I have never removed a neck before so I was pretty nervous about this part. It’s supposed to be one of the trickier things to sort on an acoustic guitar but luckily this neck was fixed with the Levin bolt-on neck system which made it a lot easier. I removed the two bolts inside and the heel came lose straight away, now I only had to loosen the fretboard overhang. I removed the pickguard with a razor blade, cutting under the edge, just to make sure I wouldn’t melt or damage it while removing the neck. Then I used a normal clothes iron to heat up the fretboard, I don’t have any fancy pants Stew Mac tools or special gadgets. I heated up the fretboard for 1-2 min and felt with my hand every 30 sec to make sure it didn’t get too hot, I thought if I could still touch it maybe I wouldn’t burn or damage the lacquer on the top. It took ages to get it off, I think I probably spent 1-2 hours per night for 3 nights in a row on this. The glue loosened more and more and in the end I could get a flat screwdriver in and bend it loose. Unfortunately a chunk of spruce decided to stick to the neck instead of the body but to be honest I expected worse damage than that on my first attempt to remove a neck. I used my clothes steamer and steamed the spruce loose from the mahogany neck, it peeled right off, and just glued it back in the neck pocket again.
I masked off the top and sanded the pocket even so now the neck will fit fine once I’m ready to put it back on. I had to get the gap on the back closed. I’m not a master gluer and since you pretty much just get one shot, or rather it’s really annoying to remove and re-glue things if they aren’t perfect, I was a bit concerned about this too. I used plenty of fish glue and then 4 strong straps that could not only press in the back but also press down the the sides to close the gap as much as possible. I’m pretty pleased with the result, the gap is gone and it seems pretty solid.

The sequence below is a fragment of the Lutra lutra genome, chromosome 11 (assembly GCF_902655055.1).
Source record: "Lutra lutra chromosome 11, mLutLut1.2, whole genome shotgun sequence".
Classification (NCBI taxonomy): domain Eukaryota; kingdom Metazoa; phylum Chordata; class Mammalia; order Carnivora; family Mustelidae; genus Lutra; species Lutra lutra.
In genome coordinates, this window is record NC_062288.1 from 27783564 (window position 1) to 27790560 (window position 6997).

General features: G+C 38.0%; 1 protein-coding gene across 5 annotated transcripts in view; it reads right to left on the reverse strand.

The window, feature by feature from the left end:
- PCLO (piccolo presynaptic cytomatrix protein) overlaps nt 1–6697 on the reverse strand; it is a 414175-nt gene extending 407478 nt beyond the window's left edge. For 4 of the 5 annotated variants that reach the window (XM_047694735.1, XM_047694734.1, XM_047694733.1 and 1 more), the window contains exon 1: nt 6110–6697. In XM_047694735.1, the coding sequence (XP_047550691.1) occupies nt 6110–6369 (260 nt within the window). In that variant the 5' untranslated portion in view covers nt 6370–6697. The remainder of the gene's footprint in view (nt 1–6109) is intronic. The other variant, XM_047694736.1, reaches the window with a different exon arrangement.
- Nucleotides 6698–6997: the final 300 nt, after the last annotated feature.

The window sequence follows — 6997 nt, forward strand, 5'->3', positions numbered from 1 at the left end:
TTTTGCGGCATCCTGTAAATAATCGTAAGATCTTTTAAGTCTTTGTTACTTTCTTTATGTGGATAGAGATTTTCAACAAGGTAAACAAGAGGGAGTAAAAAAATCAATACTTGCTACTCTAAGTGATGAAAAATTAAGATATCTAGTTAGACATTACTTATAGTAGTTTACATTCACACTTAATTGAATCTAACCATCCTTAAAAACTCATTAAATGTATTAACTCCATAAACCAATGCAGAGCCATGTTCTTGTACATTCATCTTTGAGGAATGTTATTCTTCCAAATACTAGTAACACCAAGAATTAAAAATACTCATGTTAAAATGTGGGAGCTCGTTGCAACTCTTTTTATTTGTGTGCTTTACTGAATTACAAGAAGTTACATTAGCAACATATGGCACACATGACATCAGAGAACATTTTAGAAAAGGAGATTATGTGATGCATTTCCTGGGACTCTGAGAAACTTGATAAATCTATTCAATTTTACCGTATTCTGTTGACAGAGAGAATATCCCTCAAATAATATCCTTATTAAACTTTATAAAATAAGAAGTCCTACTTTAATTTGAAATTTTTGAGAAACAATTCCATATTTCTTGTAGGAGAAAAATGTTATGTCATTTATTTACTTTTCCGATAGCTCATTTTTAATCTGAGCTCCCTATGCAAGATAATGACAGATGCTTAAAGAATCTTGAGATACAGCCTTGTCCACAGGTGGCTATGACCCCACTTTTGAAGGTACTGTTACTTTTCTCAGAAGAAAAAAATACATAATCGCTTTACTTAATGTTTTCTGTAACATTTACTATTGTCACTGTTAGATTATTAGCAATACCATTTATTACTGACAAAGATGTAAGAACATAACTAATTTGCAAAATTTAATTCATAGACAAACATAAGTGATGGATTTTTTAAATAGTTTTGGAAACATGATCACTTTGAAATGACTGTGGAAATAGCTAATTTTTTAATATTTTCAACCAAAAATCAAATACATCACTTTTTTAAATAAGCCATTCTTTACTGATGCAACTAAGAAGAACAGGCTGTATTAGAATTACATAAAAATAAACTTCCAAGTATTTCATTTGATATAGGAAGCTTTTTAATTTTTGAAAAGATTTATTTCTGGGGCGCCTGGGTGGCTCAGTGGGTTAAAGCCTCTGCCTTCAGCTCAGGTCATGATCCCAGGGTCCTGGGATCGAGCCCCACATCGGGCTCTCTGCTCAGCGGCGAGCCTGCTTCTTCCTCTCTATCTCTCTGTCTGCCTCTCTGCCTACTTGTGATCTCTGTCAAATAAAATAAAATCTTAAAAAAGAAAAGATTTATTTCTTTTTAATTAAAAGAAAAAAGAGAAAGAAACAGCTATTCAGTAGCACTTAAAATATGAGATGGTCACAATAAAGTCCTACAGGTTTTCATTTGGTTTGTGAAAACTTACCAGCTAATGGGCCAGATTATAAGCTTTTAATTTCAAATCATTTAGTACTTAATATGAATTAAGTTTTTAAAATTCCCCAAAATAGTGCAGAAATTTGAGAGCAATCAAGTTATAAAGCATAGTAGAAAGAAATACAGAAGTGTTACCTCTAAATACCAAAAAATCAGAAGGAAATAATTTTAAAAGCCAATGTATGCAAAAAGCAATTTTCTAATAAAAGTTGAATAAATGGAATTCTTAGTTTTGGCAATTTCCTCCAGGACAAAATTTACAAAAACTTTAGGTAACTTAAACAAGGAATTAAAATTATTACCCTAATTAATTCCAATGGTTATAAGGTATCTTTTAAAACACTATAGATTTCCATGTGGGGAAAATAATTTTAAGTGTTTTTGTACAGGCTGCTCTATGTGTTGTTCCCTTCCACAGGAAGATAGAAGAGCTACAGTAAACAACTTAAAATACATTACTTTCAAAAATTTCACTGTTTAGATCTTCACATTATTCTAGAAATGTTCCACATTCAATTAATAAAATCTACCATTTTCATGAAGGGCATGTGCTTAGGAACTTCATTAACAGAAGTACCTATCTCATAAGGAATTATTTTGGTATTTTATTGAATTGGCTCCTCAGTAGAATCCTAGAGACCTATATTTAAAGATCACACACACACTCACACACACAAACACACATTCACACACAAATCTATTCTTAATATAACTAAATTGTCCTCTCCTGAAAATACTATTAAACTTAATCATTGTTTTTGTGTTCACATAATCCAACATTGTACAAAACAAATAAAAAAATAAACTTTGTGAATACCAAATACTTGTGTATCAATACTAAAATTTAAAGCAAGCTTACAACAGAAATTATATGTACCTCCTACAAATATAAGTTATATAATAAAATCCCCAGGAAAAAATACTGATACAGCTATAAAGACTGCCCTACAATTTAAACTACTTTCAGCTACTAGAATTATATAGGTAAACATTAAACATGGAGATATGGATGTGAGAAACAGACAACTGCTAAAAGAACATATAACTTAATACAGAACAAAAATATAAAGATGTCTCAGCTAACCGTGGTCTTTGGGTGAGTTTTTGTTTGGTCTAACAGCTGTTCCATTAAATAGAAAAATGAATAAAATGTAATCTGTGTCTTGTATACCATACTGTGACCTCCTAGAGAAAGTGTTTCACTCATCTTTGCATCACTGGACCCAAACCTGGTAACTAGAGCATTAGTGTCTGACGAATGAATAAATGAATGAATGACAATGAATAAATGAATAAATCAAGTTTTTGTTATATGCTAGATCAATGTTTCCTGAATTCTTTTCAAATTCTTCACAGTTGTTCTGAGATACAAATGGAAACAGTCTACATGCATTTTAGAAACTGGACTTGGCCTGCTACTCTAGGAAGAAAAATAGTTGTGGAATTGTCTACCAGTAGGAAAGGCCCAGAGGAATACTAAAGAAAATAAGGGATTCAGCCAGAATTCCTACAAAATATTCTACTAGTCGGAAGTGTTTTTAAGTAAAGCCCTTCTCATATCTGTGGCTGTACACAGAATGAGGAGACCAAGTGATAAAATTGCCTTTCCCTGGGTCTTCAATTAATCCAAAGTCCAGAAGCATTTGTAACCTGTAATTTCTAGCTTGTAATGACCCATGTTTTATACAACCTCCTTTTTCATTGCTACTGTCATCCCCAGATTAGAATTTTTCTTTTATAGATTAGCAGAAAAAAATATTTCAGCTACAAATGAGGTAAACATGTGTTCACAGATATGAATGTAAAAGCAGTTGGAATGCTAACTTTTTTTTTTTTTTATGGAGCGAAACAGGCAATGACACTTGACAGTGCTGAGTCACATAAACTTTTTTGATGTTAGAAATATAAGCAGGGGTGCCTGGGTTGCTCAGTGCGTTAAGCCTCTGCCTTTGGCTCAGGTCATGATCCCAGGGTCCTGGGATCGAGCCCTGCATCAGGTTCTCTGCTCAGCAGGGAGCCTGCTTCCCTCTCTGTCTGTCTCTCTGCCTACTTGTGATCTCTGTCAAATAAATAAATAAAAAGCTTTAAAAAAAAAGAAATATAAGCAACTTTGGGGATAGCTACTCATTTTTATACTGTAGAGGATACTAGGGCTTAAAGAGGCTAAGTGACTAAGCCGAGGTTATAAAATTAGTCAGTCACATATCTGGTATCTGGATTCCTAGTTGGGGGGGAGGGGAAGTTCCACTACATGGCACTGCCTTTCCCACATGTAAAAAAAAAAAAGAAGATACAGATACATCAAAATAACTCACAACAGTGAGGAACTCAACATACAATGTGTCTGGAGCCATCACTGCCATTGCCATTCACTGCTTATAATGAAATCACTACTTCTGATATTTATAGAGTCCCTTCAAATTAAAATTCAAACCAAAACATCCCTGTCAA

Next thing was to try to close the cracks on the top. One was all the way through and two was smaller hairline cracks. I filled everything with fish glue and used a suction cup to try to push in the glue in the cracks, I saw this on Youtube and it made sense to me so I tried it. Then I just strapped everything up and put a piece of wood the keep the main crack flat while it dries.
Once I had glued the cracks in the top, the first image shows before I started, I painted and lacquered the crack. I used normal matt black acrylic paint for the dark parts and just darkened the rest with furniture oil before I applied the nitrocellulose lacquer. Once the lacquer was dry I sanded the surface smooth with 400, 800, 1500, 2000 and 2500 grit. It worked really well, it’s actually hard to even see the big crack that went all the way from the edge to the bridge. I removed the old glue from the pickguard and then glued it back again.
The neck was in really poor state, deep groves and marks all over it. I filled it with nitrocellulose lacquer, as mentioned in my previous post about how to repair lacquer damage. I had to take out the heavy artillery in order to get the neck smooth and used 180 grit. Then it was just a matter of sanding it back to it’s former shine using 400, 800, 1500, 2000 and 2500 grit. You can still see the marks but the neck is perfectly smooth and shiny again.
According to Roger the guitar has been stored in a back room in it’s case for the last three decades and I guess the humidity wasn’t ideal, hence the cracks. As soon as I got the guitar I started to humidify it with a wet sock in a plastic container inside the body and then sealed of the hole with a lid from a Mercadona lunch box. The Grover machine heads from 1965 got a good clean and is now oiled up and works fine. In the last picture you can see what lied hidden in the accessory compartment in the old hardcase. Old guitar and banjo strings, an old sellotape box full of fingerpicks and best of all, an original Levin trussrod key. I’ve been looking all over for one of these. Thank you Roger.